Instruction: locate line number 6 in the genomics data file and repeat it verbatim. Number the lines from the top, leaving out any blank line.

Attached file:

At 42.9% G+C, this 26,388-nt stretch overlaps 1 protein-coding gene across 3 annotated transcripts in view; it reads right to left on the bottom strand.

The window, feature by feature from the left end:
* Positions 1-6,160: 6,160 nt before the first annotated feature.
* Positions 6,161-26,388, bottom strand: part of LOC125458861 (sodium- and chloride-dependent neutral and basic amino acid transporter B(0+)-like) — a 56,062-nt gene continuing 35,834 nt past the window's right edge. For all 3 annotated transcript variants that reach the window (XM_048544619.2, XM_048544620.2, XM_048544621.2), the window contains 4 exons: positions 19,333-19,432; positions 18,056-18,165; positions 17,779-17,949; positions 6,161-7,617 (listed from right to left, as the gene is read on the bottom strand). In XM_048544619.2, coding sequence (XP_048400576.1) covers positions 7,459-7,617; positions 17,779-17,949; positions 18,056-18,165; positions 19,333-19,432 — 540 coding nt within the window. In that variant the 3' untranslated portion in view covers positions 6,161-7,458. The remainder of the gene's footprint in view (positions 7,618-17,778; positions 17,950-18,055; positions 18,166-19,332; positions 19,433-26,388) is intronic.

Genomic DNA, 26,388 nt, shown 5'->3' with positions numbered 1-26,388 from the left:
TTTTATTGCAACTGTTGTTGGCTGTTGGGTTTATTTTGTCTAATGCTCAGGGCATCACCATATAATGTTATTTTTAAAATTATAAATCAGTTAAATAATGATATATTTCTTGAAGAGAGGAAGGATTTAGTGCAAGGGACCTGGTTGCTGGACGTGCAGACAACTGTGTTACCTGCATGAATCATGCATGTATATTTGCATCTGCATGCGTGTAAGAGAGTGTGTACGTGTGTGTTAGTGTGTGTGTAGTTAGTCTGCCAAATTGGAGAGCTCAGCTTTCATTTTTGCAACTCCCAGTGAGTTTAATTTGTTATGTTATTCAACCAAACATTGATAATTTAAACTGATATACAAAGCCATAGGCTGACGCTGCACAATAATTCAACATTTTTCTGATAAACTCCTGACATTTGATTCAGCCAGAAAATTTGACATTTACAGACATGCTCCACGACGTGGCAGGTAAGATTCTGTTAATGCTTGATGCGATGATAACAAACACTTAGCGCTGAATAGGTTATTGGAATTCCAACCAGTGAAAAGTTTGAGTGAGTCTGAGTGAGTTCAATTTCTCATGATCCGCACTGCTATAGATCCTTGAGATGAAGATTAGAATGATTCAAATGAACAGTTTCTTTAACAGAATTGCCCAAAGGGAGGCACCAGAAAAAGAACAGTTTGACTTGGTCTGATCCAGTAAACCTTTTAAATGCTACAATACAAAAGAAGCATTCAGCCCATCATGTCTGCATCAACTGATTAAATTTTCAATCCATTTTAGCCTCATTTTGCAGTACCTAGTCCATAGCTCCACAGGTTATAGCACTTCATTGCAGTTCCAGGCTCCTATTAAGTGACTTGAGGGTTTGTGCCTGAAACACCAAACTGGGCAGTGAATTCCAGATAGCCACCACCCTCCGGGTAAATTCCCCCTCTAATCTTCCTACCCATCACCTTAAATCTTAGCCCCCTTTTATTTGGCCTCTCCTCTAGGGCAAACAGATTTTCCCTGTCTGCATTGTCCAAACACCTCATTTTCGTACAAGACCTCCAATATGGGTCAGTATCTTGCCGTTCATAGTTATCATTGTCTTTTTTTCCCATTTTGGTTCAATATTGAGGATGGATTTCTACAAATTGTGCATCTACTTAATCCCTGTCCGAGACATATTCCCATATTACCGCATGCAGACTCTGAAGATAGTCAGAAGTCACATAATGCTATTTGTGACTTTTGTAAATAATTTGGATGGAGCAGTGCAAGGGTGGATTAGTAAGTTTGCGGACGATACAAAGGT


TTTTATTGCAACTGTTGTTGGCTGTTGGGTTTATTTTGTCTAATGCTCAGGGCATCACCATATAATGTTATTTTTAAAATTATAAATCAGTTAAATAATGATATATTTCTTGAAGAGAGGAAGGATTTAGTGCAAGGGACCTGGTTGCTGGACGTGCAGACAACTGTGTTACCTGCATGAATCATGCATGTATATTTGCATCTGCATGCGTGTAAGAGAGTGTGTACGTGTGTGTTAGTGTGTGTGTAGTTAGTCTGCCAAATTGGAGAGCTCAGCTTTCATTTTTGCAACTCCCAGTGAGTTTAATTTGTTATGTTATTCAACCAAACATTGATAATTTAAACTGATATACAAAGCCATAGGCTGACGCTGCACAATAATTCAACATTTTTCTGATAAACTCCTGACATTTGATTCAGCCAGAAAATTTGACATTTACAGACATGCTCCACGACGTGGCAGGTAAGATTCTGTTAATGCTTGATGCGATGATAACAAACACTTAGCGCTGAATAGGTTATTGGAATTCCAACCAGTGAAAAGTTTGAGTGAGTCTGAGTGAGTTCAATTTCTCATGATCCGCACTGCTATAGATCCTTGAGATGAAGATTAGAATGATTCAAATGAACAGTTTCTTTAACAGAATTGCCCAAAGGGAGGCACCAGAAAAAGAACAGTTTGACTTGGTCTGATCCAGTAAACCTTTTAAATGCTACAATACAAAAGAAGCATTCAGCCCATCATGTCTGCATCAACTGATTAAATTTTCAATCCATTTTAGCCTCATTTTGCAGTACCTAGTCCATAGCTCCACAGGTTATAGCACTTCATTGCAGTTCCAGGCTCCTATTAAGTGACTTGAGGGTTTGTGCCTGAAACACCAAACTGGGCAGTGAATTCCAGATAGCCACCACCCTCCGGGTAAATTCCCCCTCTAATCTTCCTACCCATCACCTTAAATCTTAGCCCCCTTTTATTTGGCCTCTCCTCTAGGGCAAACAGATTTTCCCTGTCTGCATTGTCCAAACACCTCATTTTCGTACAAGACCTCCAATATGGGTCAGTATCTTGCCGTTCATAGTTATCATTGTCTTTTTTTCCCATTTTGGTTCAATATTGAGGATGGATTTCTACAAATTGTGCATCTACTTAATCCCTGTCCGAGACATATTCCCATATTACCGCATGCAGACTCTGAAGATAGTCAGAAGTCACATAATGCTATTTGTGACTTTTGTAAATAATTTGGATGGAGCAGTGCAAGGGTGGATTAGTAAGTTTGCGGACGATACAAAGGT